Learning and Leading in an Age of Transformation is a masterpiece of creativity connecting three ideas: 1) we live in a time of historical transition between the Industrial Age and what Dr. John Cobb calls the “Ecological Civilization;” 2) education in a time of constant transformational change is very different compared to the Industrial Age when change was relatively slow; and 3) in the future, we will need to prepare citizens to connect and adapt to increasingly fast paced, interconnected, interdependent, and complex societies and economies.
Citizens will need to learn to identify emerging ideas and connect those ideas in a process of co-creation and transformation. Our ability to develop these skills will determine society’s capacity to adapt quickly.
The authors of Learning and Leading in an Age of Transformation have taken the bold step of moving beyond incremental change of traditional ideas and methods. This ground-breaking book asks the reader to rethink how systems of leadership and learning will need to be redesigned for societies and economies in which all aspects are transforming. The authors provide specific guidance for leaders who will need to be prepared to support these efforts. We need more pathfinders like these.
Rick Smyre, CEO, Communities of the Future, and co-author of Preparing for a World that Doesn’t Exist – Yet: Framing a Second Enlightenment to Create Communities of the Future
Something has gone wrong. Ours is not the world we were promised. Even absent COVID, the early decades of the 21st Century, for far too many of us, have been traumatizing, disorienting
It is within this perspective that I, as an internationally recognized pioneer in Canada of serious futures research, applaud the authors of Learning and Leading in an Age of Transformation for their insight, caring and creativity.
They have created a volume that will be especially useful to persons who are beginning to take seriously that the deepest aspiration of our Modern Techno-Industrial (MTI) cultures is wrong and wrong-headed, namely the desire to improve our modern world and extend it virtually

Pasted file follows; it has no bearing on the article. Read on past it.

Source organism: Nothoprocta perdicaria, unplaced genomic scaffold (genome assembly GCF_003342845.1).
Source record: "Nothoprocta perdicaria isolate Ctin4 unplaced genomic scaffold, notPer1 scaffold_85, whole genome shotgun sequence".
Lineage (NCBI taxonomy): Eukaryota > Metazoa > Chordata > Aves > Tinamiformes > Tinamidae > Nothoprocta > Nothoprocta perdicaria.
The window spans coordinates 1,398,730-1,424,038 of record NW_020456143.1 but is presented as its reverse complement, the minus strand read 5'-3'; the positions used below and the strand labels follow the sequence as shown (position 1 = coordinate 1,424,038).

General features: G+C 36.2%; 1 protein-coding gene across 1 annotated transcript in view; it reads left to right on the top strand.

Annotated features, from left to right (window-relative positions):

forever in both time and space.
This volume is a fine introduction to the new work of the 21st Century – learning to transcend the presuppositions, aspirations and criteria for success of our now almost fully modern MTI world. This book will get you onto a road less travelled; a road we all need to be on.
Ruben F. W. Nelson, Executive Director, Foresight Canada
Dr. M. Jayne Fleener, Professor and former academic dean, Dr. Fleener has been a part of several Communities of the Future initiatives including working with colleagues at Wake Tech in their Futures Forward initiative. Her two previous books explore postmodern logics and emergent systems change.
Dr. Magdalena H. de la Teja, VP Tarrant County College (ret.), works as a consultant, coach and mentor, bringing the critically important perspective of student and community issues to the discussion of transformative learning. She addresses the urgent need to recognize and respond to the realities of underserved, often minoritized communities.
Benita Budd, Professor and Future Forward Fellow at Wake Technical Community College, developed a long-term benchmarking project to promote and implement Master Capacity Building and other futures-oriented concepts as Wake Tech became the founding Future Forward College within the Communities of the Future network.
Emily Moore, Department Head, Communication and Theatre at Wake Technical Community College, brings insights for expanding capacities in diverse groups through Reflective practices and Connectivism. Her projects and publications demonstrate the effectiveness of these approaches that remove the barriers of academic hierarchies, subject matter, and conventional pedagogy.
John C. Carver, has worked with Communities of the Future developing futures-oriented concepts. As an early Master Capacity Builder, he led his school district into the digital age, and his insights have expanded the capacities of school districts and communities to work together for the betterment of all.